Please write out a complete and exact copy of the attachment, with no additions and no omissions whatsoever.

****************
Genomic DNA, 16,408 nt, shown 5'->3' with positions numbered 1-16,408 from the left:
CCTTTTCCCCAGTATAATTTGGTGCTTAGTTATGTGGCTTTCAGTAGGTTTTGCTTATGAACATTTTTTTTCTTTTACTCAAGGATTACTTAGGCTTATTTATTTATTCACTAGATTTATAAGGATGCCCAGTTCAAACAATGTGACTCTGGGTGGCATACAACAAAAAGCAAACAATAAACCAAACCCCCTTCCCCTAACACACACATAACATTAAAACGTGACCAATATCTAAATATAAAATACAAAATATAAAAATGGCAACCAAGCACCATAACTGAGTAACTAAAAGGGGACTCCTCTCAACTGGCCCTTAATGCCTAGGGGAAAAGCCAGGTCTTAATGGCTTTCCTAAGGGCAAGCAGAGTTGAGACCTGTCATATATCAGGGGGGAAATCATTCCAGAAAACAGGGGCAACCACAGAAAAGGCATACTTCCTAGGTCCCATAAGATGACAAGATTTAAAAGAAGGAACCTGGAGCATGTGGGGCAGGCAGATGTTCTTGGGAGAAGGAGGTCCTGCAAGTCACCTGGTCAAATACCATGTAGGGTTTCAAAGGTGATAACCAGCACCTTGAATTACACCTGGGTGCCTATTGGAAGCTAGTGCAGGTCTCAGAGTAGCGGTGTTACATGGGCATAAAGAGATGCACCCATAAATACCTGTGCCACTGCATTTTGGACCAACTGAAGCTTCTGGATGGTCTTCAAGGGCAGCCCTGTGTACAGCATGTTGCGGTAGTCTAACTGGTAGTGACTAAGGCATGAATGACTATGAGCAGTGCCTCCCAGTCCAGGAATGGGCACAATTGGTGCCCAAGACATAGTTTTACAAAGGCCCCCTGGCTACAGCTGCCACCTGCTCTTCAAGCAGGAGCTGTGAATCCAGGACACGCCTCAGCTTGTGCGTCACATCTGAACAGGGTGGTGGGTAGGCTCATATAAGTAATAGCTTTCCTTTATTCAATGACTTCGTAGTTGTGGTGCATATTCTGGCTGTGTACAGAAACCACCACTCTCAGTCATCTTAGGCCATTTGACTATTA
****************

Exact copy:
Genomic DNA, 16,408 nt, shown 5'->3' with positions numbered 1-16,408 from the left:
CCTTTTCCCCAGTATAATTTGGTGCTTAGTTATGTGGCTTTCAGTAGGTTTTGCTTATGAACATTTTTTTTCTTTTACTCAAGGATTACTTAGGCTTATTTATTTATTCACTAGATTTATAAGGATGCCCAGTTCAAACAATGTGACTCTGGGTGGCATACAACAAAAAGCAAACAATAAACCAAACCCCCTTCCCCTAACACACACATAACATTAAAACGTGACCAATATCTAAATATAAAATACAAAATATAAAAATGGCAACCAAGCACCATAACTGAGTAACTAAAAGGGGACTCCTCTCAACTGGCCCTTAATGCCTAGGGGAAAAGCCAGGTCTTAATGGCTTTCCTAAGGGCAAGCAGAGTTGAGACCTGTCATATATCAGGGGGGAAATCATTCCAGAAAACAGGGGCAACCACAGAAAAGGCATACTTCCTAGGTCCCATAAGATGACAAGATTTAAAAGAAGGAACCTGGAGCATGTGGGGCAGGCAGATGTTCTTGGGAGAAGGAGGTCCTGCAAGTCACCTGGTCAAATACCATGTAGGGTTTCAAAGGTGATAACCAGCACCTTGAATTACACCTGGGTGCCTATTGGAAGCTAGTGCAGGTCTCAGAGTAGCGGTGTTACATGGGCATAAAGAGATGCACCCATAAATACCTGTGCCACTGCATTTTGGACCAACTGAAGCTTCTGGATGGTCTTCAAGGGCAGCCCTGTGTACAGCATGTTGCGGTAGTCTAACTGGTAGTGACTAAGGCATGAATGACTATGAGCAGTGCCTCCCAGTCCAGGAATGGGCACAATTGGTGCCCAAGACATAGTTTTACAAAGGCCCCCTGGCTACAGCTGCCACCTGCTCTTCAAGCAGGAGCTGTGAATCCAGGACACGCCTCAGCTTGTGCGTCACATCTGAACAGGGTGGTGGGTAGGCTCATATAAGTAATAGCTTTCCTTTATTCAATGACTTCGTAGTTGTGGTGCATATTCTGGCTGTGTACAGAAACCACCACTCTCAGTCATCTTAGGCCATTTGACTATTA